Local expert Sherry Meredith of DIY Scent Studio shares her tips on choosing the right scent and what you should look for as the temperatures start to change.
There’s more to the seasons changing than putting out your pumpkin-colored pillows and watching the leaves turn.
There’s getting out your sweaters, picking out a new favorite candle and maybe spending some time in the mountains. But what about transitioning your personal scent into the new season … is there truly a difference between summer and fall perfume, and should we change them when the temperatures cool down?
Yes, says Sherry Meredith of DIY Scent Studio. That’s why we spoke to her about preparing for the new season and what it means for our daily routine. Highlights from our conversation are below.
How do you suggest readers can find a scent that matches their personality?
Trust your nose. Finding a scent that matches you involves learning the language of emotion. Perfume is a form of communication just like music. You can start by exploring the various scent families and learn how the smells make you feel and evoke an emotional reaction. You can explore scent families at department store perfume counters or in niche perfume shops. In our studio, we have perfume organs with the smells organized by scent family. For example, citrus, woods, floral, spices, marine, herbal, gourmand, green and animalic. You can explore the different smells and learn what speaks to you. It’s like selecting your favorite music playlist. When you learn the smells you like, you can blend them into a beautiful composition.
Do you find that certain personality types are attracted to certain types of perfume?
One of my natural perfume instructors said that we are unconsciously attracted to the smells that meet our emotional needs and complement our relationship with the outside world. We are all complex creatures and it is probably an over-simplification to label smells with personality types. That being said, I do believe that extroverted, bolder personalities usually will choose fragrances that leave a trail to make their mark, just like other animal species. In perfumery this is called sillage. These types of perfumes have strong base notes like vanilla, amber and contain an element with an animalic overtone. More reserved, traditional romantics love florals because they tend to be more comfortable in their own skin and are family nurturers. Outdoor personalities love the woods, green and earthy smells. For example, sandalwood and petrichor (the smell in the air after rain falls after a dry spell and the air is disturbed). Stable, strong personalities are attracted to foundational earthy scents.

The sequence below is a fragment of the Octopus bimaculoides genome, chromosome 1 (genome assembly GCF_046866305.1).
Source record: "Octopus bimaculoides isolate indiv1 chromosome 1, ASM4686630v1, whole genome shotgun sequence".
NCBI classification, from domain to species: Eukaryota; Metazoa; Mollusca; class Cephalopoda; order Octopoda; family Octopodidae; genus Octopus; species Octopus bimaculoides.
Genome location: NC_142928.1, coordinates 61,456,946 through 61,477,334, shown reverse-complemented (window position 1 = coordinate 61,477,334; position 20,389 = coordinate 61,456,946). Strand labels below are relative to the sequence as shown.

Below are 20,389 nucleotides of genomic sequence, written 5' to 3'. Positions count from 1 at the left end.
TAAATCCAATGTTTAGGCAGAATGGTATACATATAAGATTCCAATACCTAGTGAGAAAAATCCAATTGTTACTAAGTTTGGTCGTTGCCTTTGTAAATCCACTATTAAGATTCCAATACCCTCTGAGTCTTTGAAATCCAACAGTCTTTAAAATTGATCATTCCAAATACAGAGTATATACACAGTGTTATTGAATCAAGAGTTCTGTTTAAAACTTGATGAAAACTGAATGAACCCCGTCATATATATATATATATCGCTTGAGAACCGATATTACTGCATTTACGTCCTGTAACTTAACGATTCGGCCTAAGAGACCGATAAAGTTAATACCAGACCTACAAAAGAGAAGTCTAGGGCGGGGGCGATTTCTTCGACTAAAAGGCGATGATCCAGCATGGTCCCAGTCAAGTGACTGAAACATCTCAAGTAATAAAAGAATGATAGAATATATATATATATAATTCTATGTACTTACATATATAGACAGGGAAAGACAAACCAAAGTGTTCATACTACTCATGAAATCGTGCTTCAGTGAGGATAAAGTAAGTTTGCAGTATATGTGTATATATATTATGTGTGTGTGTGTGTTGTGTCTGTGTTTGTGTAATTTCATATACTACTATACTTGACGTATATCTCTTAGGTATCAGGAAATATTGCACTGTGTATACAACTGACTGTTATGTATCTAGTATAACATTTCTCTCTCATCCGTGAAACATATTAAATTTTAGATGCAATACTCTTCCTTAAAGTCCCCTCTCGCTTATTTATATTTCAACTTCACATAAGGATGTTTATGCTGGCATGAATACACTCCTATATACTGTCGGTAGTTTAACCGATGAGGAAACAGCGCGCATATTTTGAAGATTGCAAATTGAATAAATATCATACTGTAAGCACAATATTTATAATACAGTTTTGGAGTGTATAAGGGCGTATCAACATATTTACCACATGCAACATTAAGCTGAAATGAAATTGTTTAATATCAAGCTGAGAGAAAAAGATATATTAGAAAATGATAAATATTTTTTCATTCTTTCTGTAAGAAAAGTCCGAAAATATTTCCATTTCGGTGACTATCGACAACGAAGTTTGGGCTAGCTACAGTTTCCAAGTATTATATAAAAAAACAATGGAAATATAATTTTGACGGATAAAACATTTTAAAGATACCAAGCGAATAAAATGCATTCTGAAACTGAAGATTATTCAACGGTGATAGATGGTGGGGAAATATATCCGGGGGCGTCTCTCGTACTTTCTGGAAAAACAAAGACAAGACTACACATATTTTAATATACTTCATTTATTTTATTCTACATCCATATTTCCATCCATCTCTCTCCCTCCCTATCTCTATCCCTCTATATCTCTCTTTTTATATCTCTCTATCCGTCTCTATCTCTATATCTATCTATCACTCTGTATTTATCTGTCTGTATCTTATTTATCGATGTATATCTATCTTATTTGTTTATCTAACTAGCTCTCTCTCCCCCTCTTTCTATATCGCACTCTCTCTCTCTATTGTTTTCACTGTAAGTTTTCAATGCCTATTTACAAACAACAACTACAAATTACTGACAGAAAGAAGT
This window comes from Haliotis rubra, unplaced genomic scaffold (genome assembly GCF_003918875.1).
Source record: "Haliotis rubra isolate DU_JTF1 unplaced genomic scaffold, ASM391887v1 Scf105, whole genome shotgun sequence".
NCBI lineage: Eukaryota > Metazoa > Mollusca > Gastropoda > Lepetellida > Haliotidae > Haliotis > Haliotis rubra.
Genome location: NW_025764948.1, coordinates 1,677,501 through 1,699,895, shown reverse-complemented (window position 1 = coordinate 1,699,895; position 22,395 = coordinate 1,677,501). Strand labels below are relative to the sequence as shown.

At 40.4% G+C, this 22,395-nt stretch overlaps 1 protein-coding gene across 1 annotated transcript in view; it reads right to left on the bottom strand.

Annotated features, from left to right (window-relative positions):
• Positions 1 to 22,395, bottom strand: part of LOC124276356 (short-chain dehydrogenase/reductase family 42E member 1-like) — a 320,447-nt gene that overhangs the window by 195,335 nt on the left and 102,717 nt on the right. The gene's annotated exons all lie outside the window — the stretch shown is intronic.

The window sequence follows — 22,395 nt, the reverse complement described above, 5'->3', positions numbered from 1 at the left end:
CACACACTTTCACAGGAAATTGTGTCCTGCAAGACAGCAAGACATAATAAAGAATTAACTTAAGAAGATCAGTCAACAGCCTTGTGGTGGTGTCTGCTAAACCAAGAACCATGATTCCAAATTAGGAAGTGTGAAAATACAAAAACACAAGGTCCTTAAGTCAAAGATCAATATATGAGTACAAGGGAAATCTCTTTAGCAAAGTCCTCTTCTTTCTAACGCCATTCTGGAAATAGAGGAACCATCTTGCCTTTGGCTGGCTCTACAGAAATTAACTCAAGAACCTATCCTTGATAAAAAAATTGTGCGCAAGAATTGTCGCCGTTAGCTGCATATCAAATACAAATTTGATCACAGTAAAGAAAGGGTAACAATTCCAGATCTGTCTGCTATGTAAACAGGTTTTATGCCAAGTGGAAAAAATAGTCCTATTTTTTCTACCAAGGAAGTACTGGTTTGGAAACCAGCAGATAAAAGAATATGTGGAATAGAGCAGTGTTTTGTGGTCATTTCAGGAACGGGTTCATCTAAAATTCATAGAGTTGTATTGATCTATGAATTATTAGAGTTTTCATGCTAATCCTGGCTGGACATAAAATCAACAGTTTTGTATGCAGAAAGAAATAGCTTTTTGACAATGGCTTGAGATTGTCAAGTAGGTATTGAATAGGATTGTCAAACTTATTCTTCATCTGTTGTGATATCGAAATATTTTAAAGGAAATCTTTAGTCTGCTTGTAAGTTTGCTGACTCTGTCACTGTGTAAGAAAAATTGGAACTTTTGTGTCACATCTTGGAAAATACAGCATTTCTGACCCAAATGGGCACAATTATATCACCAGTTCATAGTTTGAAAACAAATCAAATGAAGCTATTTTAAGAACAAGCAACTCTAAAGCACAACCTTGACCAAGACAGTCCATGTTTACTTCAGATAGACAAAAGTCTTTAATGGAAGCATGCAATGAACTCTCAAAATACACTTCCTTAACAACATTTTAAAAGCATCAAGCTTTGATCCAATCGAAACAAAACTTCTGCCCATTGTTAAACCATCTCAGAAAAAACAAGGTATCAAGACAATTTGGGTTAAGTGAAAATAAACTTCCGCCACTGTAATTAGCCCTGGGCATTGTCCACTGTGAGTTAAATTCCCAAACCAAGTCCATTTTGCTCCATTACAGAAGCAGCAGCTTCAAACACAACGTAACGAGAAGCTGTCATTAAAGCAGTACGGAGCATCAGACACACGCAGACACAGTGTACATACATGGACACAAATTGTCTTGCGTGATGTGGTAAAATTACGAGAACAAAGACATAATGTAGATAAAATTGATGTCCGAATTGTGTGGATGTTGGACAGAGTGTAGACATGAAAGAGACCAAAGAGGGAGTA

For transitioning into fall, what do you recommend for changing or adapting your perfume?
When summer comes to an end, we all look forward to fall with new goals and schedules, cooler weather, and fall-like activities such as picking apples. We also become more attracted to smells of autumn like the leaves, maple and warming smells like pumpkin, woods, earthy-mossy smells, amber, vanilla and spices. The warming smells are heavier molecules and last longer on the skin. They make you feel warm and fuzzy like wrapping yourself in a blanket. When thinking of changing or adapting your scent, think of your mood and overall well-being. Perfume is our second skin and our language to communicate with the outside world. Choose your perfume like any other accessory. Warming smells can be found in most perfume families. Change up your perfume by choosing the warming smells that make you happy, or find a warm scent and layer it over your favorite. At DIY Scent, we feature all of the fall warming smells, including an autumn spice accord.
Are there any specific scents readers should use during the fall and winter?
I don’t believe there are any rules in perfumery. Our choices are a reflection of our moods and emotions. Transitioning into the fall and winter months, we tend to think of the smells that are indelibly etched in our memories from family gatherings and holidays, like the warming and gourmand smells of pumpkin, spices, maple and apple pie for Thanksgiving. In winter, we think of crackling fireplaces and smoke, hot chocolate, peppermint candy canes, balsam fir and pine. These smells are all elements that are used in perfumery composition. These molecules are heavier and darker, as well, and last longer on the skin, and are used in fall and winter scents. They tend to be warming, as well as emotionally uplifting.
Lastly, how do we make the smell of perfume linger on our skin throughout the day?
There are a number of ways to enhance the longevity of the smell on the skin. The best trick is to use a non-scented lotion and apply your perfume over the lotion. Re-applying throughout the day will also certainly enhance the duration of the scent. And remember: perfumes that last the longest on the skin aren’t necessarily those that are high-quality, either. A high-quality perfume will not necessarily be long-lasting, depending upon the ingredients used. Longevity relates to the quality and source of materials used and the top, middle and base note, in the perfume’s composition and long-lasting perfumes tend to be those that are made with the purest natural materials and aroma chemicals.
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